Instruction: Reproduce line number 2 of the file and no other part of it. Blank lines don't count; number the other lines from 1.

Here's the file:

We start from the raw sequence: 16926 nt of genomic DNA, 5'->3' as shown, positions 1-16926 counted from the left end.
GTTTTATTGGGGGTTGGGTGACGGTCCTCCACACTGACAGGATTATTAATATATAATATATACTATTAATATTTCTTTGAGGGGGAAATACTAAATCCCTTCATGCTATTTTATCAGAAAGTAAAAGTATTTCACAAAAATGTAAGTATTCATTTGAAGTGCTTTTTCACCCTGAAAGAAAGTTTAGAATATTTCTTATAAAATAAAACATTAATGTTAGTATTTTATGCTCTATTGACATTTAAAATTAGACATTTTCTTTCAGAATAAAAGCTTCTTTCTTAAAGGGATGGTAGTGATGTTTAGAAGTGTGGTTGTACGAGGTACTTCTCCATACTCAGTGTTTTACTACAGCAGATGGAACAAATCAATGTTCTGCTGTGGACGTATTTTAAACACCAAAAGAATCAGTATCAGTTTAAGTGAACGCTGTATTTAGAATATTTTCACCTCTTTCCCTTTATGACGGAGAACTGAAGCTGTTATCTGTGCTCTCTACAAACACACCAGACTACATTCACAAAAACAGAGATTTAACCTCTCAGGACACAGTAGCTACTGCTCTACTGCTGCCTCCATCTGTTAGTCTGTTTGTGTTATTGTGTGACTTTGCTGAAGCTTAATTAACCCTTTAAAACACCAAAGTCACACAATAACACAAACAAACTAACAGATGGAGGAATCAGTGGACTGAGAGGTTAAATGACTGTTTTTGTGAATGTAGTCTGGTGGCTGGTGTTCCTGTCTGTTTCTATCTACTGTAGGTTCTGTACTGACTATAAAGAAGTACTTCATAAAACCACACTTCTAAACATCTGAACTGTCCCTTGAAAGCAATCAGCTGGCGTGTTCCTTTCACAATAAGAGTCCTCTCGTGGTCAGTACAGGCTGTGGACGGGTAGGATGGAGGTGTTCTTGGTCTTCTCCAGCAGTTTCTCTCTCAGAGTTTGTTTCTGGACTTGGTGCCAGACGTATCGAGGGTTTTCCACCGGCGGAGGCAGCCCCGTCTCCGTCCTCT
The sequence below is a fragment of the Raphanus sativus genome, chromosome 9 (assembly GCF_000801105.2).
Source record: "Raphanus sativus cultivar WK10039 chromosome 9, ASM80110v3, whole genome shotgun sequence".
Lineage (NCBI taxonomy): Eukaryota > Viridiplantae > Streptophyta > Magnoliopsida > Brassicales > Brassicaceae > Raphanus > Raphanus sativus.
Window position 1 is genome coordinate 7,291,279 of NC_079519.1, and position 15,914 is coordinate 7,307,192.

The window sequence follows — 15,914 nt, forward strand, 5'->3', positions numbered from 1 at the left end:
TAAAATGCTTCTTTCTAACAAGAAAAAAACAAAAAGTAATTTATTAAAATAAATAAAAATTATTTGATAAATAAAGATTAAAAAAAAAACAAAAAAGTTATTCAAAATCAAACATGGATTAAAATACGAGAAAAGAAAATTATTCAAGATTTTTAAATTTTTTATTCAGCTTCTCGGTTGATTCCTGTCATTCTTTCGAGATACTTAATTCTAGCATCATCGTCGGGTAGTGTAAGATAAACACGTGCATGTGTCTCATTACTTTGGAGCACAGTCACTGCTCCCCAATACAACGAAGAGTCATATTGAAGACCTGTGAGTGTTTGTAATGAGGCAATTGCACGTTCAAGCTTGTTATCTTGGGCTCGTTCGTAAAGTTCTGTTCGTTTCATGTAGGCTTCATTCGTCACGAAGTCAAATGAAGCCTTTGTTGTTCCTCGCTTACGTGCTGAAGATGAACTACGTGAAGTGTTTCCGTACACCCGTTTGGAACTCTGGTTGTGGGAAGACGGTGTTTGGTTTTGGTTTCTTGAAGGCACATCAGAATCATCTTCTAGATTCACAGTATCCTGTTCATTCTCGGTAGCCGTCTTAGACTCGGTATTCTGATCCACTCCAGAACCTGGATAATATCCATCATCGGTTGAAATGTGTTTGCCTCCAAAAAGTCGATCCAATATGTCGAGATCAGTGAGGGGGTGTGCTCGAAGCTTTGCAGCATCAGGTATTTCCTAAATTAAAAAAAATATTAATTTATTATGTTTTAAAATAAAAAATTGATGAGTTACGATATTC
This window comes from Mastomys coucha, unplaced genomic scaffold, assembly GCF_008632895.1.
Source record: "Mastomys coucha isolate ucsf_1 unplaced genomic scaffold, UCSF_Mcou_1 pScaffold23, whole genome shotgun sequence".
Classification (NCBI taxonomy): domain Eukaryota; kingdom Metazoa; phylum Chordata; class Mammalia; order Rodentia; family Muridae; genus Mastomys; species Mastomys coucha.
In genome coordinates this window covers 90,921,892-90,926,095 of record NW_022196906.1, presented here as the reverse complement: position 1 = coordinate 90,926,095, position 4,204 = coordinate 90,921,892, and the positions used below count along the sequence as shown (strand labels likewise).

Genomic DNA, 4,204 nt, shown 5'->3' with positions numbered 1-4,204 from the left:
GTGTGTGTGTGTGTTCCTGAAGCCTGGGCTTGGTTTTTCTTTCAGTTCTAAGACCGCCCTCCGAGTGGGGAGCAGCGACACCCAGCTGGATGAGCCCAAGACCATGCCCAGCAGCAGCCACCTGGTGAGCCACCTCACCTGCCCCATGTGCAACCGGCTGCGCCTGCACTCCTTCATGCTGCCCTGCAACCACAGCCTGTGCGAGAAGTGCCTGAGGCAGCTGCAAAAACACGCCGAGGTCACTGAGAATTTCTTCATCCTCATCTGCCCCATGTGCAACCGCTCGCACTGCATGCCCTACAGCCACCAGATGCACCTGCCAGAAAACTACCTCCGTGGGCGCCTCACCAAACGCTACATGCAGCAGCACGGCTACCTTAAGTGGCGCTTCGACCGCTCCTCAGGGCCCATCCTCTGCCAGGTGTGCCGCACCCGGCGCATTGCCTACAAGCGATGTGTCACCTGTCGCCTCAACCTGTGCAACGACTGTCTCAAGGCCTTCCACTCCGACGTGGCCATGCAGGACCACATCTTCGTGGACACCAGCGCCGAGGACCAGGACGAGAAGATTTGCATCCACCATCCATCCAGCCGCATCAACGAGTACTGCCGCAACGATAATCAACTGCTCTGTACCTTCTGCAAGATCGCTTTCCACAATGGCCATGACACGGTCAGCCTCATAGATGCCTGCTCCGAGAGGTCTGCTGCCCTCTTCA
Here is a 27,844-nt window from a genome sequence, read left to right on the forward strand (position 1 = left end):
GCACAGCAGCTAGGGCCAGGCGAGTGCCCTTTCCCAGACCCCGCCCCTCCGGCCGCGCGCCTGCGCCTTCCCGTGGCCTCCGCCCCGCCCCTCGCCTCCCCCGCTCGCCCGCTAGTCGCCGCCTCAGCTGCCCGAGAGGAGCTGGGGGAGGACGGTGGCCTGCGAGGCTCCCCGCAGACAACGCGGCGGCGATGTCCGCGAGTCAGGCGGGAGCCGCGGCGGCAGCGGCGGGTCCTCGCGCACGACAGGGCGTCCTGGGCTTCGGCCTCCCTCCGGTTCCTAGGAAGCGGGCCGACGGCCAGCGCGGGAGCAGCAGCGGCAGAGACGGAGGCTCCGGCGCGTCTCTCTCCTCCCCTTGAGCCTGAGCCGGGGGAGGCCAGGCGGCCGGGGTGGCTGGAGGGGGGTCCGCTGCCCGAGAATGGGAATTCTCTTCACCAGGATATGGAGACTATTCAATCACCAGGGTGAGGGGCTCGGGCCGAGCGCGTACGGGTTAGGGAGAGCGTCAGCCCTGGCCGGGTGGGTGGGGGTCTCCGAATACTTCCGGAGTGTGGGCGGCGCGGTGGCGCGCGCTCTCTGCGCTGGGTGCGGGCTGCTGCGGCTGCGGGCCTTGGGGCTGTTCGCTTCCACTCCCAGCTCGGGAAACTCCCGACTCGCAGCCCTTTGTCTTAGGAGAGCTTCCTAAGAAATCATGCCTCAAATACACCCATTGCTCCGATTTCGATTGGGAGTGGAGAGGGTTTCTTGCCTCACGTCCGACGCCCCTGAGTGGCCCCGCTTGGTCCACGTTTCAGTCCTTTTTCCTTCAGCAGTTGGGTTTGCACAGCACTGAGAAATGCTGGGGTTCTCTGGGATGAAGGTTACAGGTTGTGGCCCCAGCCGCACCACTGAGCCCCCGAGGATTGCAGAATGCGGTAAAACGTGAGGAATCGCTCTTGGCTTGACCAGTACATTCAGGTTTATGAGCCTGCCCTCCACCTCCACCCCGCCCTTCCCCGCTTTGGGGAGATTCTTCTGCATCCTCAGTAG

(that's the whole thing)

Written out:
GTTTTATTGGGGGTTGGGTGACGGTCCTCCACACTGACAGGATTATTAATATATAATATATACTATTAATATTTCTTTGAGGGGGAAATACTAAATCCCTTCATGCTATTTTATCAGAAAGTAAAAGTATTTCACAAAAATGTAAGTATTCATTTGAAGTGCTTTTTCACCCTGAAAGAAAGTTTAGAATATTTCTTATAAAATAAAACATTAATGTTAGTATTTTATGCTCTATTGACATTTAAAATTAGACATTTTCTTTCAGAATAAAAGCTTCTTTCTTAAAGGGATGGTAGTGATGTTTAGAAGTGTGGTTGTACGAGGTACTTCTCCATACTCAGTGTTTTACTACAGCAGATGGAACAAATCAATGTTCTGCTGTGGACGTATTTTAAACACCAAAAGAATCAGTATCAGTTTAAGTGAACGCTGTATTTAGAATATTTTCACCTCTTTCCCTTTATGACGGAGAACTGAAGCTGTTATCTGTGCTCTCTACAAACACACCAGACTACATTCACAAAAACAGAGATTTAACCTCTCAGGACACAGTAGCTACTGCTCTACTGCTGCCTCCATCTGTTAGTCTGTTTGTGTTATTGTGTGACTTTGCTGAAGCTTAATTAACCCTTTAAAACACCAAAGTCACACAATAACACAAACAAACTAACAGATGGAGGAATCAGTGGACTGAGAGGTTAAATGACTGTTTTTGTGAATGTAGTCTGGTGGCTGGTGTTCCTGTCTGTTTCTATCTACTGTAGGTTCTGTACTGACTATAAAGAAGTACTTCATAAAACCACACTTCTAAACATCTGAACTGTCCCTTGAAAGCAATCAGCTGGCGTGTTCCTTTCACAATAAGAGTCCTCTCGTGGTCAGTACAGGCTGTGGACGGGTAGGATGGAGGTGTTCTTGGTCTTCTCCAGCAGTTTCTCTCTCAGAGTTTGTTTCTGGACTTGGTGCCAGACGTATCGAGGGTTTTCCACCGGCGGAGGCAGCCCCGTCTCCGTCCTCT